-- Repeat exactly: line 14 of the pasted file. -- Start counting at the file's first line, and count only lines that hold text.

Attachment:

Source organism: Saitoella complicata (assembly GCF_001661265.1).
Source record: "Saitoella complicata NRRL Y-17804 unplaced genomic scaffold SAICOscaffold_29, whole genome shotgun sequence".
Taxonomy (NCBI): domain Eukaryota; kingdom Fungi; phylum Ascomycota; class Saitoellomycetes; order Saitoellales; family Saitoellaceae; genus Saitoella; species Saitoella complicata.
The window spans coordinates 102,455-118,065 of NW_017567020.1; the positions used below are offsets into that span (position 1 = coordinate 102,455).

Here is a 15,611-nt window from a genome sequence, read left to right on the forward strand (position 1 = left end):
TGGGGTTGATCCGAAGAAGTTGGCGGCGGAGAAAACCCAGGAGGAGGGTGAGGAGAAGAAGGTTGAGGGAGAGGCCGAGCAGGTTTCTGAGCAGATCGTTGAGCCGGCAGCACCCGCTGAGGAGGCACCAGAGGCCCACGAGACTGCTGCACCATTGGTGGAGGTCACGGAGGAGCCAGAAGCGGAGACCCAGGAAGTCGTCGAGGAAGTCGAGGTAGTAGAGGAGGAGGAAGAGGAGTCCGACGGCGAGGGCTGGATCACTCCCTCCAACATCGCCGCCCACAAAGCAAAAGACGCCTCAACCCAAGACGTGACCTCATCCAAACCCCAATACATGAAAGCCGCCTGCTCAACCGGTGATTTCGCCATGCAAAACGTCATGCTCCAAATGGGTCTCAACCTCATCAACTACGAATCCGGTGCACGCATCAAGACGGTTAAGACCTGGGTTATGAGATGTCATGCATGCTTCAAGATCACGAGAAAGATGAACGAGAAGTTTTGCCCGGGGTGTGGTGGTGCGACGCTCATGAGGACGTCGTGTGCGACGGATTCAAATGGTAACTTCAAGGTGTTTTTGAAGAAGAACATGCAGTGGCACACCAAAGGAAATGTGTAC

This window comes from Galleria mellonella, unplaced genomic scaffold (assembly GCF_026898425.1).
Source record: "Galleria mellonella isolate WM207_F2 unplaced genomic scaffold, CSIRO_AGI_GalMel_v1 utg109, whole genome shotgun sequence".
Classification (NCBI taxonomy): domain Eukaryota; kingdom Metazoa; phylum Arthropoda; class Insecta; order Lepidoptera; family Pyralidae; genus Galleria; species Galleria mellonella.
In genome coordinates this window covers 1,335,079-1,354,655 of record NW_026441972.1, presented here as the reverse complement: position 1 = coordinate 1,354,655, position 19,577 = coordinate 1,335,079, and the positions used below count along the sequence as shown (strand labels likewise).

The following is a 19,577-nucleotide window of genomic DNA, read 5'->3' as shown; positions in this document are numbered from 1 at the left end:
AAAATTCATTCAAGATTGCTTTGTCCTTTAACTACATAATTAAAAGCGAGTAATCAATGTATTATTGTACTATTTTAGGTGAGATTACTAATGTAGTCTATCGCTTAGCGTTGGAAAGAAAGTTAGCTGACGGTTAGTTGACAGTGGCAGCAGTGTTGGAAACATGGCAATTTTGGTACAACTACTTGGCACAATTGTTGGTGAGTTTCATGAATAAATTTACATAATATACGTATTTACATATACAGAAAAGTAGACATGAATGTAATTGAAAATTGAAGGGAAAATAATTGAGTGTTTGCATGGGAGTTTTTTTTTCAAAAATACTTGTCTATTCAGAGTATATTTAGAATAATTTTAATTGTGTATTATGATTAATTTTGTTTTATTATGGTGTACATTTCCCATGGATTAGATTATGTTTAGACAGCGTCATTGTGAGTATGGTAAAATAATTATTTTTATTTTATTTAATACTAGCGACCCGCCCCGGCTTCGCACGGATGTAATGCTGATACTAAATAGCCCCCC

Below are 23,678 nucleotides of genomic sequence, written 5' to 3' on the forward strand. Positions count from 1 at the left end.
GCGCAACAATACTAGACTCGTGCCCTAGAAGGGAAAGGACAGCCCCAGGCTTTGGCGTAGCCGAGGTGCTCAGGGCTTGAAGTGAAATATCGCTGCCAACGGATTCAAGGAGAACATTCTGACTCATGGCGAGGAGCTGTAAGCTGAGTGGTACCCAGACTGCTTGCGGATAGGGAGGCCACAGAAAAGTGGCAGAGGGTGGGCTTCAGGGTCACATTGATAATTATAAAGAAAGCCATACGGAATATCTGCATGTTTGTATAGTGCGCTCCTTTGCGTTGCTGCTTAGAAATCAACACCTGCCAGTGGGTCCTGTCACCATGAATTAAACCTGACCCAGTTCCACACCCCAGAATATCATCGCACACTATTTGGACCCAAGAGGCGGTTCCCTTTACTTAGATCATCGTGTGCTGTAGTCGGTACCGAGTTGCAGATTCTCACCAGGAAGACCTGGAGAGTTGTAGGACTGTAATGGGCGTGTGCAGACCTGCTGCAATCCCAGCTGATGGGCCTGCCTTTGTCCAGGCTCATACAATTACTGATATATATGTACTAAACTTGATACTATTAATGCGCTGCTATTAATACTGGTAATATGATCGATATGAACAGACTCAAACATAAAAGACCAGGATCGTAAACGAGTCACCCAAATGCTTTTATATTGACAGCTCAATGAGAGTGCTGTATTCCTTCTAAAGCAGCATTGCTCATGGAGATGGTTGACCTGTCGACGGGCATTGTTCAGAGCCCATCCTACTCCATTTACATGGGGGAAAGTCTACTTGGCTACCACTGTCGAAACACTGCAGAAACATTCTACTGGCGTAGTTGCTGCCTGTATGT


GCGCAACAATACTAGACTCGTGCCCTAGAAGGGAAAGGACAGCCCCAGGCTTTGGCGTAGCCGAGGTGCTCAGGGCTTGAAGTGAAATATCGCTGCCAACGGATTCAAGGAGAACATTCTGACTCATGGCGAGGAGCTGTAAGCTGAGTGGTACCCAGACTGCTTGCGGATAGGGAGGCCACAGAAAAGTGGCAGAGGGTGGGCTTCAGGGTCACATTGATAATTATAAAGAAAGCCATACGGAATATCTGCATGTTTGTATAGTGCGCTCCTTTGCGTTGCTGCTTAGAAATCAACACCTGCCAGTGGGTCCTGTCACCATGAATTAAACCTGACCCAGTTCCACACCCCAGAATATCATCGCACACTATTTGGACCCAAGAGGCGGTTCCCTTTACTTAGATCATCGTGTGCTGTAGTCGGTACCGAGTTGCAGATTCTCACCAGGAAGACCTGGAGAGTTGTAGGACTGTAATGGGCGTGTGCAGACCTGCTGCAATCCCAGCTGATGGGCCTGCCTTTGTCCAGGCTCATACAATTACTGATATATATGTACTAAACTTGATACTATTAATGCGCTGCTATTAATACTGGTAATATGATCGATATGAACAGACTCAAACATAAAAGACCAGGATCGTAAACGAGTCACCCAAATGCTTTTATATTGACAGCTCAATGAGAGTGCTGTATTCCTTCTAAAGCAGCATTGCTCATGGAGATGGTTGACCTGTCGACGGGCATTGTTCAGAGCCCATCCTACTCCATTTACATGGGGGAAAGTCTACTTGGCTACCACTGTCGAAACACTGCAGAAACATTCTACTGGCGTAGTTGCTGCCTGTATGT